MEM INST OSWALDO CRUZ, RIO DE JANEIRO, 111(8) August 2016
PAGES: 505-511 DOI: 10.1590/0074-02760160133 Full paper
Human and canine visceral leishmaniasis in an emerging focus in Araçuaí, Minas Gerais: spatial distribution and socio-environmental factors

Renata Luiz Ursine+, João Victor Leite Dias, Harriman Aley Morais, Herton Helder Rocha Pires

Universidade Federal dos Vales do Jequitinhonha e Mucuri, Grupo de Extensão e Pesquisa em Saúde Coletiva, Diamantina, MG, Brasil

Abstract

This study aimed to analyse the spatial distribution of human (2007-2013) and canine (2013) visceral leishmaniasis (VL) in the city of Araçuaí, Minas Gerais, Brazil, and identify the socio-environmental factors related to their occurrence. The spatial distribution of human and canine cases was analysed by kernel density estimation (KDE) and the K function. The KDE values were analysed for correlation between human and canine LV and for normalised difference vegetation index (NDVI). Socio-environmental aspects of household structures and surroundings were evaluated. The spatial distribution of human and canine VL cases exhibited a significant aggregated pattern in distances greater than 350 and 75 m, respectively. The higher occurrence of human and canine infection occurred in the central area of the city. A positive correlation between the densities of human and canine cases was observed, as well as a negative correlation between NDVI and densities of human and canine cases. Socio-environmental analysis revealed that the large amount of animals, organic material from trees and deficiencies in environmental sanitation are possibly contributing to the continuation of the transmission cycle of Leishmania infantum in Araçuaí. These results can contribute to the planning by competent agencies to reduce the incidence of infection in the city.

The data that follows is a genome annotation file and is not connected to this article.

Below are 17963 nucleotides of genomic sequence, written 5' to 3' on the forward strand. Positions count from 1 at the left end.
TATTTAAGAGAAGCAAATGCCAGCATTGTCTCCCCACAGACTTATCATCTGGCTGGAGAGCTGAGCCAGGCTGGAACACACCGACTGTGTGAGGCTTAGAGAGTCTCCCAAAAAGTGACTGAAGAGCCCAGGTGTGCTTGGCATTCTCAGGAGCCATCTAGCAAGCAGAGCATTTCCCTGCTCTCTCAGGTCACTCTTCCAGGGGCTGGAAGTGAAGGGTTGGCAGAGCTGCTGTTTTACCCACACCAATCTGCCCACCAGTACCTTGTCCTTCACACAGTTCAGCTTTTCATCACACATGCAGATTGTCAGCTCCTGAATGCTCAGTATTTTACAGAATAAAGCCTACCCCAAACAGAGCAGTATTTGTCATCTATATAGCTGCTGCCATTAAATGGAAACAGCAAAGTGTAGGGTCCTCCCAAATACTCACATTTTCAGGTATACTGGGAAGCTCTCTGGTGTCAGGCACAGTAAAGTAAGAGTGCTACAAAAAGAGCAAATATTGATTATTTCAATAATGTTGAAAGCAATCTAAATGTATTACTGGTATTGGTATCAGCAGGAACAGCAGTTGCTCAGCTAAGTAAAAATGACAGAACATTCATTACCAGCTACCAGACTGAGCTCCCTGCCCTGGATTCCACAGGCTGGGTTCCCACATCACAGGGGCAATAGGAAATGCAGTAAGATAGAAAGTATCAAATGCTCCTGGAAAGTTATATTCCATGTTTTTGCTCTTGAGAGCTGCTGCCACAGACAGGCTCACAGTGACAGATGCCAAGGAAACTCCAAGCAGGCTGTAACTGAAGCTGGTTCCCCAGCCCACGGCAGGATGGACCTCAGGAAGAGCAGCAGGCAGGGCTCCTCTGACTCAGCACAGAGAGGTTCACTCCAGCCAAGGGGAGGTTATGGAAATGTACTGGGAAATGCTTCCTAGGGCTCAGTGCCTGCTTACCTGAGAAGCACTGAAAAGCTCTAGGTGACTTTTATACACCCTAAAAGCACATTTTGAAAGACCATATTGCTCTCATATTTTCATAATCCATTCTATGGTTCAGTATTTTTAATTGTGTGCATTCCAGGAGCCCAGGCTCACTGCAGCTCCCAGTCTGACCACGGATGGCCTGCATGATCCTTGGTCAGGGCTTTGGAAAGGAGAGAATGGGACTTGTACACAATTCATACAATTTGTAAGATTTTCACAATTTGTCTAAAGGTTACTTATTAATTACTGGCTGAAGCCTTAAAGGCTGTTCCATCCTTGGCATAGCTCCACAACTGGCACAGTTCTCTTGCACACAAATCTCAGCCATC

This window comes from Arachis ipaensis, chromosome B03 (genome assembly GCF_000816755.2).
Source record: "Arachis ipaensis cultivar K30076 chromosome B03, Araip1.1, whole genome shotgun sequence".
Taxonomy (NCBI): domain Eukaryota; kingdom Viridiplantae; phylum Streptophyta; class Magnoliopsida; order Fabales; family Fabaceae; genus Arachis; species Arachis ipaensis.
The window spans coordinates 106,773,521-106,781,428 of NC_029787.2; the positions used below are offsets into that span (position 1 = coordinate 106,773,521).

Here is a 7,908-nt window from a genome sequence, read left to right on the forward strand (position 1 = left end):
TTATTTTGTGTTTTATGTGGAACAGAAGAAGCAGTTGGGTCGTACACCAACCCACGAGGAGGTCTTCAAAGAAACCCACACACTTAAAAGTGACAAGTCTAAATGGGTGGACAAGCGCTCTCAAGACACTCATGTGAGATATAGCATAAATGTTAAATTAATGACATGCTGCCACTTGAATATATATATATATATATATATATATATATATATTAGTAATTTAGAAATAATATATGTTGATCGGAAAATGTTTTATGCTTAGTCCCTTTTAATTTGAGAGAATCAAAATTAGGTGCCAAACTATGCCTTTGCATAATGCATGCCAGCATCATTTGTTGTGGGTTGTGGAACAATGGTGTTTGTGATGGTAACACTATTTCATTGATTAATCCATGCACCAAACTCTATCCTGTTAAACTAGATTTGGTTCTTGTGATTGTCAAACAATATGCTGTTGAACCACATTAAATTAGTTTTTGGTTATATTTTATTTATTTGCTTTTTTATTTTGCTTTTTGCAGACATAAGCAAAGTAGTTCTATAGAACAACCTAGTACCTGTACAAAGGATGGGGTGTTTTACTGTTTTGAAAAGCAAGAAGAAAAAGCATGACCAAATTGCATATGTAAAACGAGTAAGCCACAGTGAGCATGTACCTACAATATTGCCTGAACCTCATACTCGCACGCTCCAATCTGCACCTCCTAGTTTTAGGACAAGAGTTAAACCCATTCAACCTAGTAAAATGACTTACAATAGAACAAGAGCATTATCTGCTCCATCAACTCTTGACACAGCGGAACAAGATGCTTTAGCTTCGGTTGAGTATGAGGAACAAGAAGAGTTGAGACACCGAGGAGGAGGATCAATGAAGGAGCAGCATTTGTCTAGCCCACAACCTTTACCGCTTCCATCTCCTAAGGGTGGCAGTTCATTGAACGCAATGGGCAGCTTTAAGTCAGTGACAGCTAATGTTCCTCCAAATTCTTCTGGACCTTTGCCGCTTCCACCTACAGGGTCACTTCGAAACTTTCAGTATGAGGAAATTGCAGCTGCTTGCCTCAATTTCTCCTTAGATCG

Visceral leishmaniasis (VL) has a large geographic distribution, occurring in Asia, Europe, the Middle East, Africa and the Americas, affecting 88 countries, the majority of which are classified as developing. It is estimated that approximately 200,000 to 400,000 new cases occur every year, with 20,000 to 40,000 of these being fatal (Alvar et al. 2012).

In Brazil, VL has caused severe public health problems, due to its difficulty to control, high lethality and wide distribution, as it occurs within the five regions of the country (do Prado et al. 2011). In recent years, this endemic has shown a clear expansion and urbanisation related to environmental, social and demographic factors, in addition to the adaptation of Lutzomyia longipalpis to the urban environment and the presence of domestic reservoirs (de Almeida et al. 2011, Cardim et al. 2013, Marcondes & Rossi 2013, Ortiz & Anversa 2015, Mendes et al. 2016).

The Brazilian VL control program recommends the diagnosis and treatment of infected individuals, identification and control of domestic reservoirs, vector control, environmental management and health education services (MS/SVS 2006). The success of these program activities, however, is variable depending on the condition of each city and the way in which they are executed (Carneiro et al. 2013, Morais et al. 2015).

Considering this, the use of geotechnology, such as spatial statistics and remote sensing, has contributed to the investigation of socio-environmental aspects related to VL, as it generates data that can possibly identify priority locales for development of vigilance and control programs (Cardim et al. 2013, Barbosa et al. 2014, Borges et al. 2014, de Almeida et al. 2014, Teixeira-Neto et al. 2014, Vieira et al. 2014).